Canadian uranium giant Cameco has slashed the value of its massive Kintyre uranium project by $C168 million ($162.5 million), fanning further industry speculation that the project will not be developed within the next decade.
In a move which highlights the still fragile uranium market, Cameco unveiled the writedown at the weekend, reducing the price of the 61.7 million pound deposit - WA's third biggest - by almost one third.
Commenting in its December quarter report, the company said the combination of a weak uranium market, the absence of any increase in Kintyre's resource last year and its decision not to proceed with a feasibility study meant it was "appropriate to recognise an impairment charge for this asset".
Cameco, the world's biggest publically listed uranium company, bought Kintyre from Rio Tinto for $516 million in a 70-30 venture with Japan's Mitsubishi Development in 2008.
Speaking to _WestBusiness _yesterday, Cameco Australia managing director Brian Reilly hosed down speculation that the writedown had anything to do with the project's future. He said the company was still committed to developing it, but only when market conditions improved.
He said to imply Kintyre would not be developed in the next decade was unfair.
"We see short-term flatness, mid-term uncertainty but long-term fundamentals that are very strong," Mr Reilly said.
"You can't just turn a lever to get the supply side in a position to respond to that demand, so we'll get these projects ready and when the market's ready we'll be ready.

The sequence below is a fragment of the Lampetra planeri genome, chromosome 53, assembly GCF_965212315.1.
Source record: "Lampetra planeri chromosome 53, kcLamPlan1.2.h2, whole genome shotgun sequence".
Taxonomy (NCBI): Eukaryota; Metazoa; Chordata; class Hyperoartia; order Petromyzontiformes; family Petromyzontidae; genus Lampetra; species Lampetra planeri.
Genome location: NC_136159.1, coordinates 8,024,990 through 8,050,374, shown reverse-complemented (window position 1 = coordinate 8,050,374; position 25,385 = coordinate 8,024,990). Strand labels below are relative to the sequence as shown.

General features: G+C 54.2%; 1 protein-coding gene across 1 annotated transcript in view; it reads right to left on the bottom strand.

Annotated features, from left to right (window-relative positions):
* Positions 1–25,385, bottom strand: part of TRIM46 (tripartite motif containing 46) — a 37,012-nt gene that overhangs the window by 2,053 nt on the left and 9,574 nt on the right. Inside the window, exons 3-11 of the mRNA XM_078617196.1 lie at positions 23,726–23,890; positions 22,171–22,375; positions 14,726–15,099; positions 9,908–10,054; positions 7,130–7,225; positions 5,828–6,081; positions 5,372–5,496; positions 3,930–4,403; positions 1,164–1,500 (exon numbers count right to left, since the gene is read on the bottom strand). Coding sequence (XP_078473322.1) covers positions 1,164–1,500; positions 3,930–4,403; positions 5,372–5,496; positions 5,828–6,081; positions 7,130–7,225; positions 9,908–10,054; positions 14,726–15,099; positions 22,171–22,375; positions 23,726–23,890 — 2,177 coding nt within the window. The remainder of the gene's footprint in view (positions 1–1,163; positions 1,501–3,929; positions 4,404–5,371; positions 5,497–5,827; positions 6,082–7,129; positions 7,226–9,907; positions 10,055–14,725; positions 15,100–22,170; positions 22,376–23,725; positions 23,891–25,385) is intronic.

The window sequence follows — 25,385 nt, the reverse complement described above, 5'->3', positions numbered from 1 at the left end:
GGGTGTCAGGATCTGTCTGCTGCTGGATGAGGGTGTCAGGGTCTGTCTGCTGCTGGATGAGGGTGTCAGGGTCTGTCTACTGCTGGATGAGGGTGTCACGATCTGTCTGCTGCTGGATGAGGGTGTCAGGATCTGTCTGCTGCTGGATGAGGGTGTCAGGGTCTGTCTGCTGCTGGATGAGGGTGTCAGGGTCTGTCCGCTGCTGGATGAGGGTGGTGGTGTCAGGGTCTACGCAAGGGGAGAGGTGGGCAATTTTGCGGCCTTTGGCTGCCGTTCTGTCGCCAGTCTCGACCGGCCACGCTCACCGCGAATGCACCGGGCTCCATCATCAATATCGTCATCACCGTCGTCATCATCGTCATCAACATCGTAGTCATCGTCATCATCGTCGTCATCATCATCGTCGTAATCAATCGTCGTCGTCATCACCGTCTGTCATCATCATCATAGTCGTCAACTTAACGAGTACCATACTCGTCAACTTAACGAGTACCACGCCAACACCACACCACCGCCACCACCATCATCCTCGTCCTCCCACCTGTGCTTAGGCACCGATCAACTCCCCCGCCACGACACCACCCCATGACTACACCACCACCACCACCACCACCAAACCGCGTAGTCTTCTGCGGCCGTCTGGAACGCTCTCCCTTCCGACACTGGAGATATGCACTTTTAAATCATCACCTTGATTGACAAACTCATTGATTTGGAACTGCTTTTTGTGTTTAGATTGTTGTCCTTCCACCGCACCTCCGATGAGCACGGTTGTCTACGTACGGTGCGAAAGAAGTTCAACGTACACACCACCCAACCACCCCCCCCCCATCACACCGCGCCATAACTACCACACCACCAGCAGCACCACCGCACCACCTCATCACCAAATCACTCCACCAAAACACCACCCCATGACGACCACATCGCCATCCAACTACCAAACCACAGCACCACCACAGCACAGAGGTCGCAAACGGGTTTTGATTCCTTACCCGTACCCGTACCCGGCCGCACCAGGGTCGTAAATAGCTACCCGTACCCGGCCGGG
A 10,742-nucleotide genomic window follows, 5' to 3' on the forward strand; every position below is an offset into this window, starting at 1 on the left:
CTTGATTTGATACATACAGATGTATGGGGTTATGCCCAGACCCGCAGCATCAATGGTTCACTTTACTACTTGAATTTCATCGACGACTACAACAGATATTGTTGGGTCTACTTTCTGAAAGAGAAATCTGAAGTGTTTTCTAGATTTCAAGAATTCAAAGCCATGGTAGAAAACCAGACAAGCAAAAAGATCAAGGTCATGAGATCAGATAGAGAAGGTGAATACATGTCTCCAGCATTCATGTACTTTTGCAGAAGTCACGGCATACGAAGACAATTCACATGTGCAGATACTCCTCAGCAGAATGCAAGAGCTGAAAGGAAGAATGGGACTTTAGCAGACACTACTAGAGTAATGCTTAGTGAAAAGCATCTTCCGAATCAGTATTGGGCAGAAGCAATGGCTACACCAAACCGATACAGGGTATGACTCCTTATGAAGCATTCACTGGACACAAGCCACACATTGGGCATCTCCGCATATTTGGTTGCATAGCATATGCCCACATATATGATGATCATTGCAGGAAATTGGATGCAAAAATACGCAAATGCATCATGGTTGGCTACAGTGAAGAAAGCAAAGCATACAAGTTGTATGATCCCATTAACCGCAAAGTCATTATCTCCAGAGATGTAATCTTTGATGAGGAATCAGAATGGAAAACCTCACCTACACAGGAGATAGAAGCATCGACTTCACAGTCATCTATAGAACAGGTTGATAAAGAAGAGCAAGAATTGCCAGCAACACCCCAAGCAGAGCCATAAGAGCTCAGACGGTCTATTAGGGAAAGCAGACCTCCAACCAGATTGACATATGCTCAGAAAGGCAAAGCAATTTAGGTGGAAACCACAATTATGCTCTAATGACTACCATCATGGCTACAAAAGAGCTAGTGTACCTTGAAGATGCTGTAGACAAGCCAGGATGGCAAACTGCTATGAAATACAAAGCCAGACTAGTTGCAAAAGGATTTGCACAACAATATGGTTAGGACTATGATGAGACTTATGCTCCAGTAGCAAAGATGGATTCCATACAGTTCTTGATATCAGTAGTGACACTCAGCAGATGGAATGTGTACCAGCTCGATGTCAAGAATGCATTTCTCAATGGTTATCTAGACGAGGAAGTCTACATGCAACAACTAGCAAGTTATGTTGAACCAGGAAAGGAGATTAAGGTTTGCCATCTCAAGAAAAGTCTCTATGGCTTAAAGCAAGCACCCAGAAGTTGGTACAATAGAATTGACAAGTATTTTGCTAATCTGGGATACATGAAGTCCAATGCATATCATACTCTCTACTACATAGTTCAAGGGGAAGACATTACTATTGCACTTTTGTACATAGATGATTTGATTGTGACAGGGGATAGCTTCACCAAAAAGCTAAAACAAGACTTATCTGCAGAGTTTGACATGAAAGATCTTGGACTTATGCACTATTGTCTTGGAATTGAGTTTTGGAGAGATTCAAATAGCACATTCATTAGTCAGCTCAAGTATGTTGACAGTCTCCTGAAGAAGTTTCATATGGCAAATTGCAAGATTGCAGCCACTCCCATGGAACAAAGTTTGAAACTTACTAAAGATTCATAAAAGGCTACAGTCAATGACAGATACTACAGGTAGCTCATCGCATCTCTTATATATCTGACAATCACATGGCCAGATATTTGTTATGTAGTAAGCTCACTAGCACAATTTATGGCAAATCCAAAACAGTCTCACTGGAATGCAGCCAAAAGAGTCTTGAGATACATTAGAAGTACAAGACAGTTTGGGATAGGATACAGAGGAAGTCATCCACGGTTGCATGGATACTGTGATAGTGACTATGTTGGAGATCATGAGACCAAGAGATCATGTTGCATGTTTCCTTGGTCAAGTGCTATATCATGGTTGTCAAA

"It's an important asset to us (and) we've made a commitment to WA - that was shown through the purchase of Yeelirrie (WA's biggest deposit which Cameco bought off BHP in August for $US430 million)."
Patersons Securities analyst Simon Tonkin said although the asset writedown looked like a response to market conditions and its purchase price, it seemed Cameco was weighing up between Kintyre and Yeelirrie to see which was the most attractive.
"Both projects make sense at a price of $80 per pound, but the way we're going with prices it's a bit difficult to push both to development," Mr Tonkin said.
Despite triggers such as the return of a pro-nuclear government in Japan, a commitment from China to build more nuclear reactors and industry claims of a looming supply gap, the uranium market has been lethargic at best during the first six weeks of the year. It was trading at $43.30/lb yesterday and had not broken through the $50/lb barrier since mid-July.
Cameco announced in September it would need a spot price of $67/lb to break even at Kintyre. When it bought Kintyre in 2008, the uranium price was hovering around the $80/lb mark, after hitting a record of $136/lb in June 2007.